I don't see how it could possibly be that simple if your electric car loses the last of its charge in some remote spot. Do you have to push the vehicle to the nearest charging station? Since I have yet to see any charging stations other than the one in front of that showroom, that doesn't seem very practical.

Friday, July 17, 2009

High Risks

Earlier this week, I wrote my weekly article about the risks associated with climbing Mount Fuji. Just a few hours after I'd submitted it, the TV news began broadcasting the story of climbers trapped by sudden bad weather in the mountains of Hokkaido.

It sounded grim for the party of people, most apparently in their sixties but also mostly experienced mountain trekkers. Initial reports from guides by cell phone and e-mail were very discouraging, and with near-zero (Celsius) temperatures accompanied by 70 to 90 kph winds, that's not surprising.

Reports today when weather cleared enough for rescuers to reach them said a total of 10 people died, nine (including one of the guides) on 2,141-meter Mount Tomuraushi and one on another relatively nearby mountain.

Judging from the video clips, and statements from survivors and rescuers, it seems that the trekkers--even though some had as much as 20 years' experience--were too lightly dressed and insufficiently equipped to deal with unseasonably cold, wet, and windy weather, particularly after having already hiked for several hours. All of the details aren't in yet, and it's pretty pointless to reiterate all the statements of the many experts trotted out by the media every time some disaster takes place ("older people are more susceptible to hypothermia", for example). Older people climb Mount Everest, too, but they do it well prepared and well equipped.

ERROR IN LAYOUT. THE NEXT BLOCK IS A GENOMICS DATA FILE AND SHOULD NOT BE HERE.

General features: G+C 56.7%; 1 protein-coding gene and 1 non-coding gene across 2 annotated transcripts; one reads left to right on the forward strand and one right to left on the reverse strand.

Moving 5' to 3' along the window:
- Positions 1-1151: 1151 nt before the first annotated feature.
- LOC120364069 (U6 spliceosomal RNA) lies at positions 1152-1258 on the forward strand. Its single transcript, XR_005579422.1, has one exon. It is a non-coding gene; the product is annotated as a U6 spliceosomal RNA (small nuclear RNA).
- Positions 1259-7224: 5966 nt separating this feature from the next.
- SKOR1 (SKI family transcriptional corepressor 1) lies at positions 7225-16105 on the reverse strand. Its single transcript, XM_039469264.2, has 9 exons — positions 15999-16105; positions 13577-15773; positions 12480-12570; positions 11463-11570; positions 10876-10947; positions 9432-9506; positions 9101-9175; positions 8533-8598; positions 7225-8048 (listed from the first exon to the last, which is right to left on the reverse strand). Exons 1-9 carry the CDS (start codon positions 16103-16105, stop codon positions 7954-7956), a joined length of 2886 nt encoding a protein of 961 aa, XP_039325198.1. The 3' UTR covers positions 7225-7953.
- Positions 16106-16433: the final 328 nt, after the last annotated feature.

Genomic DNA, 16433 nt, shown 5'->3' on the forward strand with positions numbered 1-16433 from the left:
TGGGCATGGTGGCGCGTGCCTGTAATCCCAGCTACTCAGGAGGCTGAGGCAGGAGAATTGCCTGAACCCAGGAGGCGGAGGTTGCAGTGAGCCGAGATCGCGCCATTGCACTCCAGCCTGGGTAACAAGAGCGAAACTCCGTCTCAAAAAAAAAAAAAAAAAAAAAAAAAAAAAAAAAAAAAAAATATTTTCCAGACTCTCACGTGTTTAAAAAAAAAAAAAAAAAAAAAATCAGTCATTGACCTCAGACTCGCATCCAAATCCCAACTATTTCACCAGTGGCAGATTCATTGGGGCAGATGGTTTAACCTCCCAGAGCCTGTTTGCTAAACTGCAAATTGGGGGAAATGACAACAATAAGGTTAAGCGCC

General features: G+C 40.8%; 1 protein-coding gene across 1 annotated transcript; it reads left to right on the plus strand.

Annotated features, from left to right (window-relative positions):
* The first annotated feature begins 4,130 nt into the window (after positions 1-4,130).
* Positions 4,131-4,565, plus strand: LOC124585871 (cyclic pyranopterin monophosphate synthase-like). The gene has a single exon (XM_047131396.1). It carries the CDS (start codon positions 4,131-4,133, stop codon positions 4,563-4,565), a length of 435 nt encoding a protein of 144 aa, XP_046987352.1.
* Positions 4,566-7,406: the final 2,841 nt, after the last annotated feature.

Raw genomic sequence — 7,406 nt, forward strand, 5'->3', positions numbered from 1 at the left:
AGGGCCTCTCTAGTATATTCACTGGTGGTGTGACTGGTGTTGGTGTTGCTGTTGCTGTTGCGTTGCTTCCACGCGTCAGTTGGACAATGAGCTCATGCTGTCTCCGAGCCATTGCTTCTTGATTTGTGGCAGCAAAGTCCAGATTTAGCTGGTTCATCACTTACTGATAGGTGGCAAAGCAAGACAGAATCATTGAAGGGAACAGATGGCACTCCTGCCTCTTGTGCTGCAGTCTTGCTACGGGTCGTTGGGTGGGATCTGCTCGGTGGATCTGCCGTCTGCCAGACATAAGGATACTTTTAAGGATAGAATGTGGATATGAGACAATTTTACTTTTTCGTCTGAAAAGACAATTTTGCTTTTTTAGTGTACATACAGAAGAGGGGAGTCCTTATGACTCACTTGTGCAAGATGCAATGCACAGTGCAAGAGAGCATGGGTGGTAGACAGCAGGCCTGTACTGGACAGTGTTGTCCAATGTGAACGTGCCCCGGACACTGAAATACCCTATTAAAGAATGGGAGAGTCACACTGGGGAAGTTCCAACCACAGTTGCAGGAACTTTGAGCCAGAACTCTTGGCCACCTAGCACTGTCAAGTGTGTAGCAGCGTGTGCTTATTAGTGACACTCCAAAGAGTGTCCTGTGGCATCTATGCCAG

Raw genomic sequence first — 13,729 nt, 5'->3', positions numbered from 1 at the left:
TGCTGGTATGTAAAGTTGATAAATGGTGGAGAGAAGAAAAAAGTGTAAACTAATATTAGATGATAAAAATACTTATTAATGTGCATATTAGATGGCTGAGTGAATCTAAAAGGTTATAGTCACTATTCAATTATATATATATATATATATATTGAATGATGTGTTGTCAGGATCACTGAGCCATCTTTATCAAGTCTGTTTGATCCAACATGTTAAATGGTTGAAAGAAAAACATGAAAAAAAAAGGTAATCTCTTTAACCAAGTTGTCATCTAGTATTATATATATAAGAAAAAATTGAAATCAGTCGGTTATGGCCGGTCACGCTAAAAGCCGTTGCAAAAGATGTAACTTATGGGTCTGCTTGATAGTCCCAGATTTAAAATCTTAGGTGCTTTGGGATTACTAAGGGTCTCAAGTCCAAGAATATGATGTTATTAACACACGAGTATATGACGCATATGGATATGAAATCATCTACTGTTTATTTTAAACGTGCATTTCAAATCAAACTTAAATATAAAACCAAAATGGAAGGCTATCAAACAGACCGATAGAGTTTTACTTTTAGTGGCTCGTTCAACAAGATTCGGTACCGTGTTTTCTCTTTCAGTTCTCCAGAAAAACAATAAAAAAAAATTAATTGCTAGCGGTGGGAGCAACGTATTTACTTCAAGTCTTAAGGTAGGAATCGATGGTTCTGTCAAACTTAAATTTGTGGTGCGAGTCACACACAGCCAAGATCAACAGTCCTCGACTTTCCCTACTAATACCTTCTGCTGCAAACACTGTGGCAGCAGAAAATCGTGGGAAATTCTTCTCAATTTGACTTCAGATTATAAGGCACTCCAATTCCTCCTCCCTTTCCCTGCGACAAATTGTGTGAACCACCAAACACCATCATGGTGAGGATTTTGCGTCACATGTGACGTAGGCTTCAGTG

I saw only a couple of small nylon alpine tents deployed in the middle of sweeping high altitude expanses with virtually no natural shelter, and Japan Self Defense Force rescuers mentioned that some of the climbers seem to have tried to stay warm with portable cooking stoves. It appears that the guides may have carried tents--they looked like one of my 4-person alpine tents--but not enough for all of the party, and apparently nobody had sleeping bags or even emergency "space blankets".